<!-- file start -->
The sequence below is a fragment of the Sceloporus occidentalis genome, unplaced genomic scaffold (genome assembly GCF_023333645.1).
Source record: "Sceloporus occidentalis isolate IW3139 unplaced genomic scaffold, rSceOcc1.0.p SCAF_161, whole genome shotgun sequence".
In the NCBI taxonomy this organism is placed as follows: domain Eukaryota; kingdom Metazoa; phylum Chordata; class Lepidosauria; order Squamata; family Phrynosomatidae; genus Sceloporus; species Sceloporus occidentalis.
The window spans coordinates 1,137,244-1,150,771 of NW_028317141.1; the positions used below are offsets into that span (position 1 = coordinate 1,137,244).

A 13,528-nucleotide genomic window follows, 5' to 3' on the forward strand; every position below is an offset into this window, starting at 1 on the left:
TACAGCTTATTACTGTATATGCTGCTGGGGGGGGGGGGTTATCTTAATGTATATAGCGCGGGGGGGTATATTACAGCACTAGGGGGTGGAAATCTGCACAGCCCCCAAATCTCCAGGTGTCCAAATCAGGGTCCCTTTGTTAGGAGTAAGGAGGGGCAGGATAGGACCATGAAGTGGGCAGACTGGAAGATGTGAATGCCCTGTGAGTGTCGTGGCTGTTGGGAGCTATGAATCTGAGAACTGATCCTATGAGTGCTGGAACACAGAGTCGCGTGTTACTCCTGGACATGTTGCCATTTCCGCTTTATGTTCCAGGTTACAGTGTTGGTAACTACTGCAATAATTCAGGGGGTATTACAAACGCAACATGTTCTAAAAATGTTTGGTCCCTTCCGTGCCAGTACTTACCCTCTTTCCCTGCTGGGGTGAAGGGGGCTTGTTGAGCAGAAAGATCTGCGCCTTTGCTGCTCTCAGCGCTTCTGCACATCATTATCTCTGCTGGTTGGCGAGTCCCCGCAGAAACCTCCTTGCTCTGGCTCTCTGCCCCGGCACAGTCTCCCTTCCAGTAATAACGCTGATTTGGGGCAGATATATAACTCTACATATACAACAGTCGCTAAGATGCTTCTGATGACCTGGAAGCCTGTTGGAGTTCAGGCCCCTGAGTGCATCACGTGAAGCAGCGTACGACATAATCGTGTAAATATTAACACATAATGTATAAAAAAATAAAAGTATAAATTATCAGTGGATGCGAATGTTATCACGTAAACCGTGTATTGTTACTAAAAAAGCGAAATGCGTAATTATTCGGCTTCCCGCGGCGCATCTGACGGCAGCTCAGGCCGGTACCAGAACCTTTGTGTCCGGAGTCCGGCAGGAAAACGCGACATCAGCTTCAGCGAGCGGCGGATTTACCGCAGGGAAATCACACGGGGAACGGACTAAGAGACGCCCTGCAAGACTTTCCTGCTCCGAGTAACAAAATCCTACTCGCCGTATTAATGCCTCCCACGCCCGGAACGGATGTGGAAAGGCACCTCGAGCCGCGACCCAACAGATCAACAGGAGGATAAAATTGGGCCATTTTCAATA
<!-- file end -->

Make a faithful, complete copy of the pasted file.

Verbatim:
The sequence below is a fragment of the Sceloporus occidentalis genome, unplaced genomic scaffold (genome assembly GCF_023333645.1).
Source record: "Sceloporus occidentalis isolate IW3139 unplaced genomic scaffold, rSceOcc1.0.p SCAF_161, whole genome shotgun sequence".
In the NCBI taxonomy this organism is placed as follows: domain Eukaryota; kingdom Metazoa; phylum Chordata; class Lepidosauria; order Squamata; family Phrynosomatidae; genus Sceloporus; species Sceloporus occidentalis.
The window spans coordinates 1,137,244-1,150,771 of NW_028317141.1; the positions used below are offsets into that span (position 1 = coordinate 1,137,244).

A 13,528-nucleotide genomic window follows, 5' to 3' on the forward strand; every position below is an offset into this window, starting at 1 on the left:
TACAGCTTATTACTGTATATGCTGCTGGGGGGGGGGGGTTATCTTAATGTATATAGCGCGGGGGGGTATATTACAGCACTAGGGGGTGGAAATCTGCACAGCCCCCAAATCTCCAGGTGTCCAAATCAGGGTCCCTTTGTTAGGAGTAAGGAGGGGCAGGATAGGACCATGAAGTGGGCAGACTGGAAGATGTGAATGCCCTGTGAGTGTCGTGGCTGTTGGGAGCTATGAATCTGAGAACTGATCCTATGAGTGCTGGAACACAGAGTCGCGTGTTACTCCTGGACATGTTGCCATTTCCGCTTTATGTTCCAGGTTACAGTGTTGGTAACTACTGCAATAATTCAGGGGGTATTACAAACGCAACATGTTCTAAAAATGTTTGGTCCCTTCCGTGCCAGTACTTACCCTCTTTCCCTGCTGGGGTGAAGGGGGCTTGTTGAGCAGAAAGATCTGCGCCTTTGCTGCTCTCAGCGCTTCTGCACATCATTATCTCTGCTGGTTGGCGAGTCCCCGCAGAAACCTCCTTGCTCTGGCTCTCTGCCCCGGCACAGTCTCCCTTCCAGTAATAACGCTGATTTGGGGCAGATATATAACTCTACATATACAACAGTCGCTAAGATGCTTCTGATGACCTGGAAGCCTGTTGGAGTTCAGGCCCCTGAGTGCATCACGTGAAGCAGCGTACGACATAATCGTGTAAATATTAACACATAATGTATAAAAAAATAAAAGTATAAATTATCAGTGGATGCGAATGTTATCACGTAAACCGTGTATTGTTACTAAAAAAGCGAAATGCGTAATTATTCGGCTTCCCGCGGCGCATCTGACGGCAGCTCAGGCCGGTACCAGAACCTTTGTGTCCGGAGTCCGGCAGGAAAACGCGACATCAGCTTCAGCGAGCGGCGGATTTACCGCAGGGAAATCACACGGGGAACGGACTAAGAGACGCCCTGCAAGACTTTCCTGCTCCGAGTAACAAAATCCTACTCGCCGTATTAATGCCTCCCACGCCCGGAACGGATGTGGAAAGGCACCTCGAGCCGCGACCCAACAGATCAACAGGAGGATAAAATTGGGCCATTTTCAATA